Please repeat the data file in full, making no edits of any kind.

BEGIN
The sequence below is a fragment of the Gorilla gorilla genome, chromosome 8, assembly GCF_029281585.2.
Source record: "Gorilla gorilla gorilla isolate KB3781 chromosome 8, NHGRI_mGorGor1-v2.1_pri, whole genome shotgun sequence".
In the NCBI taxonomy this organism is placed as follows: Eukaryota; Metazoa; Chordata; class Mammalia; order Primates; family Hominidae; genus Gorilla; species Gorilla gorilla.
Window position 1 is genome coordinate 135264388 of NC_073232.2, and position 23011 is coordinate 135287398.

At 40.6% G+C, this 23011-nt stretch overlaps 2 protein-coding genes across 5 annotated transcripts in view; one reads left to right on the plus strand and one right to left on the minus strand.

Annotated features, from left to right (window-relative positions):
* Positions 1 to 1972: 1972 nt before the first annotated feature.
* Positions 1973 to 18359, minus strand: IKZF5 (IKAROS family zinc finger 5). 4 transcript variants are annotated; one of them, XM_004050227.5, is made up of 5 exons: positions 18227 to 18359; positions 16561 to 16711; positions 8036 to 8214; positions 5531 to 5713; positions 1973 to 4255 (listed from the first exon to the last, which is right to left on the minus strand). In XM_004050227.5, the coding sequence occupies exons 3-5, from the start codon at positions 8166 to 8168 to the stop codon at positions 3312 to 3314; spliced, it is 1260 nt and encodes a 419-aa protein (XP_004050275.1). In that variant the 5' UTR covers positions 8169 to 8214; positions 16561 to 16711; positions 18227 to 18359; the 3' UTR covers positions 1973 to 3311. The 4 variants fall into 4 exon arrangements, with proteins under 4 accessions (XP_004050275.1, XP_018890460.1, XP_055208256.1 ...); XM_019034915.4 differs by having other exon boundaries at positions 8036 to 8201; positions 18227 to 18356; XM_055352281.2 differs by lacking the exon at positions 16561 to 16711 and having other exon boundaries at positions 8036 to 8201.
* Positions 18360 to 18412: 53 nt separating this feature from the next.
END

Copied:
The sequence below is a fragment of the Gorilla gorilla genome, chromosome 8, assembly GCF_029281585.2.
Source record: "Gorilla gorilla gorilla isolate KB3781 chromosome 8, NHGRI_mGorGor1-v2.1_pri, whole genome shotgun sequence".
In the NCBI taxonomy this organism is placed as follows: Eukaryota; Metazoa; Chordata; class Mammalia; order Primates; family Hominidae; genus Gorilla; species Gorilla gorilla.
Window position 1 is genome coordinate 135264388 of NC_073232.2, and position 23011 is coordinate 135287398.

At 40.6% G+C, this 23011-nt stretch overlaps 2 protein-coding genes across 5 annotated transcripts in view; one reads left to right on the plus strand and one right to left on the minus strand.

Annotated features, from left to right (window-relative positions):
* Positions 1 to 1972: 1972 nt before the first annotated feature.
* Positions 1973 to 18359, minus strand: IKZF5 (IKAROS family zinc finger 5). 4 transcript variants are annotated; one of them, XM_004050227.5, is made up of 5 exons: positions 18227 to 18359; positions 16561 to 16711; positions 8036 to 8214; positions 5531 to 5713; positions 1973 to 4255 (listed from the first exon to the last, which is right to left on the minus strand). In XM_004050227.5, the coding sequence occupies exons 3-5, from the start codon at positions 8166 to 8168 to the stop codon at positions 3312 to 3314; spliced, it is 1260 nt and encodes a 419-aa protein (XP_004050275.1). In that variant the 5' UTR covers positions 8169 to 8214; positions 16561 to 16711; positions 18227 to 18359; the 3' UTR covers positions 1973 to 3311. The 4 variants fall into 4 exon arrangements, with proteins under 4 accessions (XP_004050275.1, XP_018890460.1, XP_055208256.1 ...); XM_019034915.4 differs by having other exon boundaries at positions 8036 to 8201; positions 18227 to 18356; XM_055352281.2 differs by lacking the exon at positions 16561 to 16711 and having other exon boundaries at positions 8036 to 8201.
* Positions 18360 to 18412: 53 nt separating this feature from the next.